“The Bacchae” (1991)

Elizabeth Hand’s short story The Bacchae takes place in a near-future world of sky-shields and mutant fish, awakening to dark-red, cultic magics:

A shadow sped across the ground. For an instant it blotted out the sun and Gordon looked up, startled. He had an impression of something immense, immense and dark and moving very quickly through the bright clear air. He recalled his night-time thoughts, had a delirious flash of insight: it was one of the shields torn loose, a ragged gonfalon of Science’s floundering army. The little girl shrieked, not in fear but pure excitement. Gordon stood, ready to run for help; saw the woman, the children’s mother, standing opposite him pointing at the grass and shouting something. Beside her the two children watched motionless, the little girl clutching a heel of bread.

In the midst of the feeding pigeons a great bird had landed, mahogany wings beating the air as its brazen feathers flashed and it stabbed, snakelike, at the smaller fowl. Its head was perfectly white, the beak curved and as long as Gordon’s hand. Again and again that beak gleamed as it struck ferociously, sending up a cloud of feathers gray and pink and brown as the other birds scattered, wings beating feebly as they tried to escape. As Gordon watched, blood pied the snowy feathers of the eagle’s neck and breast until it was dappled white and red, then a deeper russet. Finally, it glowed deep crimson. Still it would not stop its killing. And it seemed the pigeons could not flee, only fill the air with more urgent twittering and, gradually, silence. No matter how their wings flailed it was as though they were stuck in bird-lime, or one of those fine nets used to protect winter shrubs.

Suddenly the eagle halted, raised its wings protectively over the limp and thrashing forms about its feet. Gordon felt his throat constrict. He had jammed his hands in his pockets and now closed them about the chestnuts there, as though to use them as weapons. Across the grass the woman stood very still. The wind lifted her hair across her face like a banner. She did not brush it away, only stared through it to where the eagle waited, not eating, not moving, its baleful golden eye gazing down at the fluttering ruin of feather and bone.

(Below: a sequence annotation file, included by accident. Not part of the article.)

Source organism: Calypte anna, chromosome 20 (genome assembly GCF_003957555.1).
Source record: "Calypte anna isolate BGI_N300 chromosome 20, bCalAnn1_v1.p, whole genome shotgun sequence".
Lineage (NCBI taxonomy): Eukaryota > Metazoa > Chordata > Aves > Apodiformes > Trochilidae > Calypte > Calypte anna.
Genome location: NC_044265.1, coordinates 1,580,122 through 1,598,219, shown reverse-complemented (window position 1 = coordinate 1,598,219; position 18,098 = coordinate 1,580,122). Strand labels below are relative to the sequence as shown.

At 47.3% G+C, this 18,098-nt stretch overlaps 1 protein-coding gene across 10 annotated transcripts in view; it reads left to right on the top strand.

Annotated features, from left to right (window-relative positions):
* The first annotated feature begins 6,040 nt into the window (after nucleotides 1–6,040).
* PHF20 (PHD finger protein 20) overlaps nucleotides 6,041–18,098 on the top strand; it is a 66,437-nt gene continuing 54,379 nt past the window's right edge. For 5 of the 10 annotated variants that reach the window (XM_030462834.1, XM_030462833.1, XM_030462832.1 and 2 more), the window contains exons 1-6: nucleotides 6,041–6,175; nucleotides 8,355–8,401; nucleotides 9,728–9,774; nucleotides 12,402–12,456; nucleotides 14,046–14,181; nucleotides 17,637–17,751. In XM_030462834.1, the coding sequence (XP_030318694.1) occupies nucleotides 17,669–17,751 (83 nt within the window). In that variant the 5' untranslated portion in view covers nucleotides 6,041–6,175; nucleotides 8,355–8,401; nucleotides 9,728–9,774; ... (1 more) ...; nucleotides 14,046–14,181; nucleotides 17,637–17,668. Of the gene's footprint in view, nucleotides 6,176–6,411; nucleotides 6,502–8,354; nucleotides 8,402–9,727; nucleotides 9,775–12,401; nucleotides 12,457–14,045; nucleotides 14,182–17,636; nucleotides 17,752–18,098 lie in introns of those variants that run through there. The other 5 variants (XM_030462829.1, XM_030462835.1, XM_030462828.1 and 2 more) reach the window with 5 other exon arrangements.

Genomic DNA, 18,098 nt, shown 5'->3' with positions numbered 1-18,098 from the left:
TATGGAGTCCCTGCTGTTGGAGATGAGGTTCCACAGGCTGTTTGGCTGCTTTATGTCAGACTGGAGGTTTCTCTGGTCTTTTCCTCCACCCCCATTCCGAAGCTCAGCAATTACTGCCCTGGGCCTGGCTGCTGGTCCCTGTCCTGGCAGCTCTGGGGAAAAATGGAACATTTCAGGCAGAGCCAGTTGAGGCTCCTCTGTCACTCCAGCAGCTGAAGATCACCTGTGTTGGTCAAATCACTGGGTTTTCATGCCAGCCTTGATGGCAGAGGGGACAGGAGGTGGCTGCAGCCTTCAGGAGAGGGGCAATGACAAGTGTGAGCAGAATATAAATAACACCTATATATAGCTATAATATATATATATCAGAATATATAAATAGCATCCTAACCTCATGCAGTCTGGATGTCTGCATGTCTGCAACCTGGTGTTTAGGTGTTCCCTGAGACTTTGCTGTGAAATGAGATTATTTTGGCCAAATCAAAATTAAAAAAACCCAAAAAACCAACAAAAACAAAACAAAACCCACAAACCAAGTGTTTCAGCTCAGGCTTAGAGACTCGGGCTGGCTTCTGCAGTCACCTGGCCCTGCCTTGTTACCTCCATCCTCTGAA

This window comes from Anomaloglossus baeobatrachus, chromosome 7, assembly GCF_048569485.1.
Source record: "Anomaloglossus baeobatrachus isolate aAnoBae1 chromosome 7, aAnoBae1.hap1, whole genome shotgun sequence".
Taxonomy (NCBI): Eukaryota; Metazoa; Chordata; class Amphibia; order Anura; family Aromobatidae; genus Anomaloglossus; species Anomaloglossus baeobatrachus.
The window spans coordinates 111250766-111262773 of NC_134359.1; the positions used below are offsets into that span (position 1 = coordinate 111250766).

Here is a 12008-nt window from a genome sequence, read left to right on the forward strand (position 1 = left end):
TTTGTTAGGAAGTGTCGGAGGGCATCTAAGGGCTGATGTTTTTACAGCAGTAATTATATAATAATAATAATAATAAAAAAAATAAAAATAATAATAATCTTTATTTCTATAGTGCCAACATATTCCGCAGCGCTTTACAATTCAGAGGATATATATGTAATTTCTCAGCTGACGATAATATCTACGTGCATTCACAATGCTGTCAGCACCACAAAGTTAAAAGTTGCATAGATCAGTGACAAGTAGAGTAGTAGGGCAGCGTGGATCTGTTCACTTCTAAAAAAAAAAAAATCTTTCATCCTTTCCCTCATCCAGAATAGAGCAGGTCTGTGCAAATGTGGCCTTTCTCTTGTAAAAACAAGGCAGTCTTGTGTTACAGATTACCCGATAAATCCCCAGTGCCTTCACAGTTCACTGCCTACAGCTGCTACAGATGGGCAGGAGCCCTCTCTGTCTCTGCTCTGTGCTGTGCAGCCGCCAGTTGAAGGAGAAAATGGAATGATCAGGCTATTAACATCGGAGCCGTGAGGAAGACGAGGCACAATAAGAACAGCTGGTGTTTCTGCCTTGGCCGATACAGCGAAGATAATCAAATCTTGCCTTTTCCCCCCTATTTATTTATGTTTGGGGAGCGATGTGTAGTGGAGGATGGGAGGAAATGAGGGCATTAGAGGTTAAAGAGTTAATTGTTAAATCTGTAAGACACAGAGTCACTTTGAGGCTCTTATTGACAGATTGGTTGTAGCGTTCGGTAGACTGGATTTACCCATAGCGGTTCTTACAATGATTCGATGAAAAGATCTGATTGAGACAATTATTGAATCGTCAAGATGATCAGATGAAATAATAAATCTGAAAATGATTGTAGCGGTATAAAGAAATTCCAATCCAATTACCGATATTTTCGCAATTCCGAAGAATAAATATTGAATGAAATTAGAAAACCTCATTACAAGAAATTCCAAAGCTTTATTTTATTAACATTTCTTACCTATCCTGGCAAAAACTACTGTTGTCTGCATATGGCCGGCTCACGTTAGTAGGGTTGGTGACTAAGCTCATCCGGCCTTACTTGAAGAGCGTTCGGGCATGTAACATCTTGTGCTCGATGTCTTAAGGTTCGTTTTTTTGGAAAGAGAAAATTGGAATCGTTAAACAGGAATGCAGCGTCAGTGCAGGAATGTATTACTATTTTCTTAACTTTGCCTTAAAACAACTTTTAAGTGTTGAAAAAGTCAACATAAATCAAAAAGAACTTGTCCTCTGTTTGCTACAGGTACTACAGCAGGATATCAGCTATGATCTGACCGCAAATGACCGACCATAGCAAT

As her mother stared the little girl broke away, ran to the edge of the ruddy circle where the eagle stood. It had lifted one clawed foot, thick with feathers, and shook it. The girl stopped and gazed at the sanguine bird. Carelessly she tossed away her heel of bread, wiped her hand and bent to pluck a bloodied feather from the ground. She stared at it, marveling, then pensively touched it to her face and hand. It left a rosy smear across one cheek and wrist and she laughed in delight. She glanced around, first at her mother and brother, then at Gordon.

The eyes she turned to him were ice-blue, wondering but fearless; and absolutely, ruthlessly indifferent.

Leave a Comment